India is a country of festivals. It is culturally so rich that it celebrates a festival almost every month. The people of India are so lively that they find a reason or the other for celebrations. One of such reasons is the sweet and sour relationship between a brother and a sister. Though brothers and sisters share and enjoy the bond of love between them throughout the year but Rakhi is the day when they get an opportunity to express their tender love and feelings towards each other. The Rakhi day is an opportunity for them to commemorate their loving memories, loyalty, closeness, trust and friendship that is lasting and true.
Raksha Bandhan or 'Rakhi' is a special occasion to celebrate the bond by tying a holy thread around the wrist. This thread, which pulsates with sisterly love and sublime sentiments, is rightly called the 'Rakhi'. It means 'a bond of protection', and Raksha Bandhan signifies that the strong must protect the weak from all that's evil. Raksha Bandhan is known by various names: Vish Tarak - the destroyer of venom, Punya Pradayak - the bestower of boons, and Pap Nashak - the destroyer of sins.
Raksha Bandhan (the bond of protection in Hindi) is a Hindu festival, which celebrates the relationship between brothers and sisters. It is celebrated on the full moon of the month of Shravana and in 2013, it falls on August 21st.
The festival is marked with the tying of a Rakhi or a holy thread by the sister on the wrist of her brother. The brother in return offers a gift to his sister and vows to look after her. The brother and sister traditionally feed each other sweets.
It is not necessary that the Rakhi can be given only to a brother by birth; any male can be "adopted" as a brother by tying a Rakhi on the person, whether they are cousins or a good friend. Indian history is replete with women asking for protection, through Rakhi, from men who were neither their brothers, nor Hindus themselves. Rani Karnavati of Chittor sent a Rakhi to the Mughal Emperor Humayun when she was threatened by Bahadur Shah of Mewar. Humayun abandoned an ongoing military campaign to ride to her rescue.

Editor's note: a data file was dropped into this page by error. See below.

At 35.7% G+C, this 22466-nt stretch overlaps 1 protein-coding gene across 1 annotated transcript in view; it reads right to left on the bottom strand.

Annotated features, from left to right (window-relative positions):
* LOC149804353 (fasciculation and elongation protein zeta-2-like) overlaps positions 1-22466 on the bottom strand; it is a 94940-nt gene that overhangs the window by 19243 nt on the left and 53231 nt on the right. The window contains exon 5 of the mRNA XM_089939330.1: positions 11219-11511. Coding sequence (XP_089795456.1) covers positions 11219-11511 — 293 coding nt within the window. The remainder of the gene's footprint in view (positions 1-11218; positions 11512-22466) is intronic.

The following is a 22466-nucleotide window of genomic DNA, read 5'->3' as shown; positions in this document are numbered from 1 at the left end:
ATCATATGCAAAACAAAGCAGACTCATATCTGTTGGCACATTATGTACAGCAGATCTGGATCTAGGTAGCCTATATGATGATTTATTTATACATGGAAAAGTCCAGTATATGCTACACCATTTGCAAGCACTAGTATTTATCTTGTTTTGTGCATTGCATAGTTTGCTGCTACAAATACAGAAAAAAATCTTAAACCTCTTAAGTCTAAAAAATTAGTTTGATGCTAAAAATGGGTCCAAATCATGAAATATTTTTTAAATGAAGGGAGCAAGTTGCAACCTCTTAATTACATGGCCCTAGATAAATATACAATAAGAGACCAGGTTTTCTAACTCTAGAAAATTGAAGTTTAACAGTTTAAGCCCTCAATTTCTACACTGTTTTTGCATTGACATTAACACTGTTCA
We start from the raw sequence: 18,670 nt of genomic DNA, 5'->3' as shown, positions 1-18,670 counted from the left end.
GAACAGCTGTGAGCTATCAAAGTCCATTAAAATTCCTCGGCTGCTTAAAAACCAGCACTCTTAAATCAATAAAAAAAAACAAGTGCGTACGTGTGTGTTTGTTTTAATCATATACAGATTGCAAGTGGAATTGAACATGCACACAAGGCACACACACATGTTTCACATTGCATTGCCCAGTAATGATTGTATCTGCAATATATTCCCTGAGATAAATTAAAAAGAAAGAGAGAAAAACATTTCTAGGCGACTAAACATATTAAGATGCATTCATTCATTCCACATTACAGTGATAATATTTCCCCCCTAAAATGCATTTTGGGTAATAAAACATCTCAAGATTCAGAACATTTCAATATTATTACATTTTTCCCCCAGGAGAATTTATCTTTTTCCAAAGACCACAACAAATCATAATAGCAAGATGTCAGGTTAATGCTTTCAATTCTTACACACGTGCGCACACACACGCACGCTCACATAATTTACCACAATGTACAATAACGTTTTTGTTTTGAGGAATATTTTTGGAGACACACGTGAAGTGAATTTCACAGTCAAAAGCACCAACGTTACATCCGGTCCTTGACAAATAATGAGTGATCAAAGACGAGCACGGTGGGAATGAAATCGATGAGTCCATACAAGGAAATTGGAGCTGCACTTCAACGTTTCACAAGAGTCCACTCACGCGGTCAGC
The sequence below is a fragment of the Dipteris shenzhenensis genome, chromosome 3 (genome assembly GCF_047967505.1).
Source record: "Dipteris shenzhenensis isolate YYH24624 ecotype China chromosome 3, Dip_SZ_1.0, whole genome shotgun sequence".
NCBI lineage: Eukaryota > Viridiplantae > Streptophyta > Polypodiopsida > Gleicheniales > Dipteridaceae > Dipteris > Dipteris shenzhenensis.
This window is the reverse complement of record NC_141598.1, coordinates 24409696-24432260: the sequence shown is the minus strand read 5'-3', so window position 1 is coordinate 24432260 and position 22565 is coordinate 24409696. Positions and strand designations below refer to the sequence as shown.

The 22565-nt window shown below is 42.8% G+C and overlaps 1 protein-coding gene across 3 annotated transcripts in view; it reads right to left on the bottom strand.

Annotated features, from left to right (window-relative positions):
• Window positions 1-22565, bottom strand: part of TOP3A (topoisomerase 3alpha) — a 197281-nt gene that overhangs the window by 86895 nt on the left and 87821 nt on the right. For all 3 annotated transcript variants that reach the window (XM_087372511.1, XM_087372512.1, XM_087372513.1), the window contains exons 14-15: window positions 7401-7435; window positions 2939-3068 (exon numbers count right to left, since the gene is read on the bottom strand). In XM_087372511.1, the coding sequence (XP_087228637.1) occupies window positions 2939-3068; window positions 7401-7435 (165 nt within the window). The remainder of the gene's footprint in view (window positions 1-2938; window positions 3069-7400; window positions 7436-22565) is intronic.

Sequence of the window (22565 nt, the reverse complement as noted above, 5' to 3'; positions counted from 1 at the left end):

The Rakhi may also be tied on other special occasions to show solidarity and kinship (not necessarily only among brothers and sisters), as was done during the Indian independence movement.
For there is no friend like a brother
In calm or stormy weather;
To cheer one on the tedious way,
To fetch one if one goes astray,
To lift one if one totters down,
To strengthen whilst one stands.
Thanks for always being there for me...…………...
Rakhi : The thread of love
Any Indian festival is incomplete without the typical Indian festivities, the gatherings, and celebrations, exchange of sweets and gifts, lots of noise, singing and dancing. Festivals are the celebration of togetherness the celebrations of being on of the family. Festival of Rakhi or Raksha Bandhan is one such major occasion.
It is the celebration of brothers and sisters. It is one festival that primarily belongs to the North and Western regions of India but celebrated throughout the country with the same verve. Regional celebrations may be different but Raksha Bandhan has become an integral part of those customs
As per the traditions, the sister on this day prepares the Pooja Thali with diya, roli, chawal and Rakhis. She worships the deities, ties Rakhi to the brother(s) and wishes for their well being. The brother in turn acknowledges the love with a promise to be by the sisters' side through the thick and thin and gives her a token gift.
The festival has been celebrated in the same way with the same traditions for centuries. Only the means have changed with the changing lifestyles. And this too to make the celebrations more elaborate.
This is the day that still pulls the siblings together. The increasing physical distances evoke the desire to be together even more. They try to reach out to each other on the Raksha Bandhan day. The joyous meeting, the rare family get-together that erstwhile feeling of brotherhood and sisterhood calls for a massive celebration.